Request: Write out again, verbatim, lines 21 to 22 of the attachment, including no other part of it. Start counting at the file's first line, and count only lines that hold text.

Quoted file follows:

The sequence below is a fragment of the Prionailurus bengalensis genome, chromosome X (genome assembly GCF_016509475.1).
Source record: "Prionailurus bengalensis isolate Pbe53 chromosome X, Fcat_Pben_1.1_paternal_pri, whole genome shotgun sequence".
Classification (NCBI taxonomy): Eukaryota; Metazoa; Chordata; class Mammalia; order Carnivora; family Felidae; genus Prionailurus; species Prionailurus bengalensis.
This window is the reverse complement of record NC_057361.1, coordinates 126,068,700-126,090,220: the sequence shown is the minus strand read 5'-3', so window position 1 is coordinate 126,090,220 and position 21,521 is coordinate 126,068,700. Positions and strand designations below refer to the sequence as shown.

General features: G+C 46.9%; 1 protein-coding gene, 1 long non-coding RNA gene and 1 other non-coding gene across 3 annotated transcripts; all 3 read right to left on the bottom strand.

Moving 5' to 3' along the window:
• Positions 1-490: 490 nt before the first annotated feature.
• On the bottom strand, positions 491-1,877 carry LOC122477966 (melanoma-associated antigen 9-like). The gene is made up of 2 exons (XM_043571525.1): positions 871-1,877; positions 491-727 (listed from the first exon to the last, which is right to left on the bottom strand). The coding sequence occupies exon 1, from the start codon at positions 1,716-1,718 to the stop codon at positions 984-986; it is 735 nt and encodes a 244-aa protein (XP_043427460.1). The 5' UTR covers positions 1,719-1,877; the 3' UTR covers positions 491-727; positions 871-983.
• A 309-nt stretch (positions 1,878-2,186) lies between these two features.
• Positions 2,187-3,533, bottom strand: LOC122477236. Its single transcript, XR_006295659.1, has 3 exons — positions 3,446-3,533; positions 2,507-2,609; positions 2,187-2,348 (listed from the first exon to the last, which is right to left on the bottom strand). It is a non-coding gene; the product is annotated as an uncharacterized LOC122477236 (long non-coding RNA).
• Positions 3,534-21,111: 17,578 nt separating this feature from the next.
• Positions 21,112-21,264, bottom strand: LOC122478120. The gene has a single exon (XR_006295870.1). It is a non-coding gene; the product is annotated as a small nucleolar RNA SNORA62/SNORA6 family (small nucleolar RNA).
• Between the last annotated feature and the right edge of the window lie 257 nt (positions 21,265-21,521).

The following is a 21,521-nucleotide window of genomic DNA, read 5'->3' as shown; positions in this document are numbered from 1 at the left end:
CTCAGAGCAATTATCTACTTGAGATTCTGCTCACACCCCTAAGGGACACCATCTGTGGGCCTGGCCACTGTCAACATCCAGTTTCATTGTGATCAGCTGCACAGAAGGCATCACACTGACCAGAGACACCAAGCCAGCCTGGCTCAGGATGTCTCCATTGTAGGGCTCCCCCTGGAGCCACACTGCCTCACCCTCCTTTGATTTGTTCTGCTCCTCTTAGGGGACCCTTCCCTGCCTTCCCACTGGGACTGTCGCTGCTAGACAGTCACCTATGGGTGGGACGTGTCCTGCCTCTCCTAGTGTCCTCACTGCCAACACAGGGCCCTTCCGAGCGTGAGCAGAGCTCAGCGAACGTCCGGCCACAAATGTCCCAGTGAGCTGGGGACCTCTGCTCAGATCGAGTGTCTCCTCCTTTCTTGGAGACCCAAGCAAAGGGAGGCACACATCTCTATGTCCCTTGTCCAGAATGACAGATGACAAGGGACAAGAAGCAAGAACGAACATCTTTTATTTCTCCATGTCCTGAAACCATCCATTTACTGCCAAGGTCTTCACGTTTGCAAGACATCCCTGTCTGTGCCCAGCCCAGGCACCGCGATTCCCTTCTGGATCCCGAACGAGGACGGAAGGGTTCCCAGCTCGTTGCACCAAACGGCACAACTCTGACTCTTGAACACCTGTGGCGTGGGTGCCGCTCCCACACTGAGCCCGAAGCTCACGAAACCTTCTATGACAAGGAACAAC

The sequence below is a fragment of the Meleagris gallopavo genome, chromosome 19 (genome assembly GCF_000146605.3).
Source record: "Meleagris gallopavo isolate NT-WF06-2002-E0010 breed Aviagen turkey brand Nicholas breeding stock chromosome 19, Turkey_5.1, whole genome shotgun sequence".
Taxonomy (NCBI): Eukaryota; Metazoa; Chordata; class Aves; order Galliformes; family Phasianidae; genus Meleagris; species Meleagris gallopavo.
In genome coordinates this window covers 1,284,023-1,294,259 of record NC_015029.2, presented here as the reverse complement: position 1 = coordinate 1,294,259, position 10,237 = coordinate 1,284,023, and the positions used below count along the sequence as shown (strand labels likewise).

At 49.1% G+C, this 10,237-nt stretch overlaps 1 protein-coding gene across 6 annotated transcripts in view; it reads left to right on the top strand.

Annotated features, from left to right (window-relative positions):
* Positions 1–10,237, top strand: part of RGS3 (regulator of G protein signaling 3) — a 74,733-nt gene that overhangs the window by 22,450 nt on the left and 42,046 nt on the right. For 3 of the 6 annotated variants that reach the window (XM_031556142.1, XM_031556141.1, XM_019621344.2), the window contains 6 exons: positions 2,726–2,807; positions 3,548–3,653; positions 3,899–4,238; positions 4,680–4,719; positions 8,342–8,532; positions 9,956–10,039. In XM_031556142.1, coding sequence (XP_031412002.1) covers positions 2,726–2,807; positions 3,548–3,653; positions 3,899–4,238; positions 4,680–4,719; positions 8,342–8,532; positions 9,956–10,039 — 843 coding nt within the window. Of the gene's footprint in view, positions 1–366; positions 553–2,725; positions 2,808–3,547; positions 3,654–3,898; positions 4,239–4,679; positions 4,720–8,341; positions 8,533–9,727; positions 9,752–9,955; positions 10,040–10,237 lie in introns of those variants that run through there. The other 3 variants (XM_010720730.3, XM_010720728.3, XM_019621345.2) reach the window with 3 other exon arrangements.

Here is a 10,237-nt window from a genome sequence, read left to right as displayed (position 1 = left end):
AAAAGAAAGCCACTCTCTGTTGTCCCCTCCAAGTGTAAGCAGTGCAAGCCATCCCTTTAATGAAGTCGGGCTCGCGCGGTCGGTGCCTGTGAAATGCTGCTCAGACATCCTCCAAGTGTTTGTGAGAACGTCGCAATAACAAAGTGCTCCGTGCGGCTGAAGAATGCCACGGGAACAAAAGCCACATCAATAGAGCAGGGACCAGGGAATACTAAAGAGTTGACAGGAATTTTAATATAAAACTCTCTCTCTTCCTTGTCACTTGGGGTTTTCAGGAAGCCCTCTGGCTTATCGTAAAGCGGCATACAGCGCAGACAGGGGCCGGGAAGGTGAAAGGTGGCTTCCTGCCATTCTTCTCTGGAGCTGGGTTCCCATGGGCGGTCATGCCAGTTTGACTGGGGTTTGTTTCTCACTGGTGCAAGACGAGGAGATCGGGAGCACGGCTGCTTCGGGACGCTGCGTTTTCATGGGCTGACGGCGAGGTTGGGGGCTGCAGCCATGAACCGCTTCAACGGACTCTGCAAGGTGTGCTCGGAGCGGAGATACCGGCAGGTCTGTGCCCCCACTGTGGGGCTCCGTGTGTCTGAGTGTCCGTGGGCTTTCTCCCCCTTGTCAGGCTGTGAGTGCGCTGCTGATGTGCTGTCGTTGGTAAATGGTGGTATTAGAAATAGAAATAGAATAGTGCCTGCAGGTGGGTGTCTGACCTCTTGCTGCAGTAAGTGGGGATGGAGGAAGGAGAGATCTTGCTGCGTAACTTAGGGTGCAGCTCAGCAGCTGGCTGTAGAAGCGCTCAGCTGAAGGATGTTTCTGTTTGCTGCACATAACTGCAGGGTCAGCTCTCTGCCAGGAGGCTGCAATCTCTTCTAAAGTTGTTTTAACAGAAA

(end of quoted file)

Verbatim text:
Annotated features, from left to right (window-relative positions):
* Positions 1–10,237, top strand: part of RGS3 (regulator of G protein signaling 3) — a 74,733-nt gene that overhangs the window by 22,450 nt on the left and 42,046 nt on the right. For 3 of the 6 annotated variants that reach the window (XM_031556142.1, XM_031556141.1, XM_019621344.2), the window contains 6 exons: positions 2,726–2,807; positions 3,548–3,653; positions 3,899–4,238; positions 4,680–4,719; positions 8,342–8,532; positions 9,956–10,039. In XM_031556142.1, coding sequence (XP_031412002.1) covers positions 2,726–2,807; positions 3,548–3,653; positions 3,899–4,238; positions 4,680–4,719; positions 8,342–8,532; positions 9,956–10,039 — 843 coding nt within the window. Of the gene's footprint in view, positions 1–366; positions 553–2,725; positions 2,808–3,547; positions 3,654–3,898; positions 4,239–4,679; positions 4,720–8,341; positions 8,533–9,727; positions 9,752–9,955; positions 10,040–10,237 lie in introns of those variants that run through there. The other 3 variants (XM_010720730.3, XM_010720728.3, XM_019621345.2) reach the window with 3 other exon arrangements.